MOUNT VERNON — A Mount Vernon couple was indicted for endangering children in a case involving their infant child.
Zachary Emmert, 24, was indicted for felonious assault, a second-degree felony, endangering children, a second-degree felony, and another count of endangering children, a third-degree felony. Karlie Meadows, 19, was indicted for obstructing justice, a third-degree felony, and endangering children, a third-degree felony. An 8-month old child was placed in Knox County Children’s Services custody.
Children and Family Services Administrator Scott Boone said Children’s Services cannot comment specifically on pending cases.
Emmert and Meadows brought their child to the hospital Oct. 4. Hospital staff observed that the child had suffered broken ribs and alerted law enforcement, according to Knox County Assistant Prosecuting Attorney Nicole Derr.
Emmert reportedly caused the child’s broken ribs and was charged with second-degree felonious assault. Due to the severity of the offense, prosecutors chose to also charge Emmert with felony endangering children instead of domestic violence, which would be a misdemeanor for a first offense, according to Derr.
During the investigation, Meadows was believed to have withheld information that investigators later discovered through other means, leading to the obstructing justice charge.
Emmert was indicted with a second endangering children charge. This is because according to the Ohio Revised Code, parents have an ongoing duty to provide care, protection or support to their children.
Meadows was also indicted for endangering children for failing to provide the child with protection, care and support, although she was not charged for any direct infliction of physical harm.
When parents are determined to be unable to provide care for a child, the priority is to place the child in the care of another family, according to Boone. In cases where no family member is available, the agency will explore alternative environments such as foster homes or residential care through therapeutic network.
“When a child is placed in (government) custody, it means we’ve exhausted resources in the family network,” said Boone, explaining why a child might be taken into the care of Children’s Services.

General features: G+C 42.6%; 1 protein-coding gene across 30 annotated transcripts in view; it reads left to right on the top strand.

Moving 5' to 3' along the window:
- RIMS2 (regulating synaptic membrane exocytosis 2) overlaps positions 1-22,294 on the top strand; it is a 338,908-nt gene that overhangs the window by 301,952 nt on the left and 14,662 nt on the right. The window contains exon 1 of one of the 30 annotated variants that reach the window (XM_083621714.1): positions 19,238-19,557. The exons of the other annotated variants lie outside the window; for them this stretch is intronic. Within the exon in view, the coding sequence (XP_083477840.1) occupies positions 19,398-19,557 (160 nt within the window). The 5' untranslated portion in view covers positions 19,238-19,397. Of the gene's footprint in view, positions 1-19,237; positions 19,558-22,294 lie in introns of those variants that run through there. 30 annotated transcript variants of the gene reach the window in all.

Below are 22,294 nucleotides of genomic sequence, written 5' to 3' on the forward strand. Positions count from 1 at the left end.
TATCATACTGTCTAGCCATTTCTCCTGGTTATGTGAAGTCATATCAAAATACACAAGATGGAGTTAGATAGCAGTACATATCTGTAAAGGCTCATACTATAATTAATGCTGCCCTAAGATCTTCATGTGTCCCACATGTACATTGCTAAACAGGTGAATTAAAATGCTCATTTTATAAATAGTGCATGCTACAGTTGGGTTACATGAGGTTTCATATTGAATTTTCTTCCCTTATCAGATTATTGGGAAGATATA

Other indictments issued by the grand jury on Monday: Patrick Banks, 32, Mount Vernon, illegal conveyance of drugs of abuse onto the grounds of a detention facility, a third-degree felony; Andruw Carl, 24, Mount Vernon, assault of a peace officer, a fourth-degree felony; Richard Wiles III, 27, Mount Vernon, three counts of aggravated trafficking in drugs, third-degree felonies, two counts of aggravated possession of drugs, second-degree felonies; Anthony Morton, 35, Mount Vernon, four counts of aggravated trafficking in drugs, third-degree felonies, one count of aggravated trafficking in drugs, a fourth-degree felony, with a specification of $485; Scott Lyons, 38, address unknown, failure to provide change of address, a third-degree felony; Rockey Clark, 31, Mount Vernon, aggravated possession of drugs, a fifth-degree felony; Amy Krownapple, 53, Fredericktown, aggravated possession of drugs, a fifth-degree felony; Brittany Bailey, 24, Howard, possession of cocaine, a fifth-degree felony; Jadriana Fowler, 23, Mount Vernon, aggravated possession of drugs, a fifth-degree felony, illegal use or possession of drug paraphernalia, a fourth-degree misdemeanor; Austin Hillegass, 23, Brinkhaven, aggravated possession of drugs, a fifth-degree felony; Randy Sowash, 56, Mansfield, importuning, a fifth-degree felony, attempted unlawful sexual conduct with a minor, a fifth-degree felony; Anna Morris, 37, Fredericktown, possession of a fentanyl-related compound, a fifth-degree felony, aggravated possession of drugs, a fifth-degree felony, possession of cocaine, a fifth degree felony, tampering with evidence, a third-degree felony.
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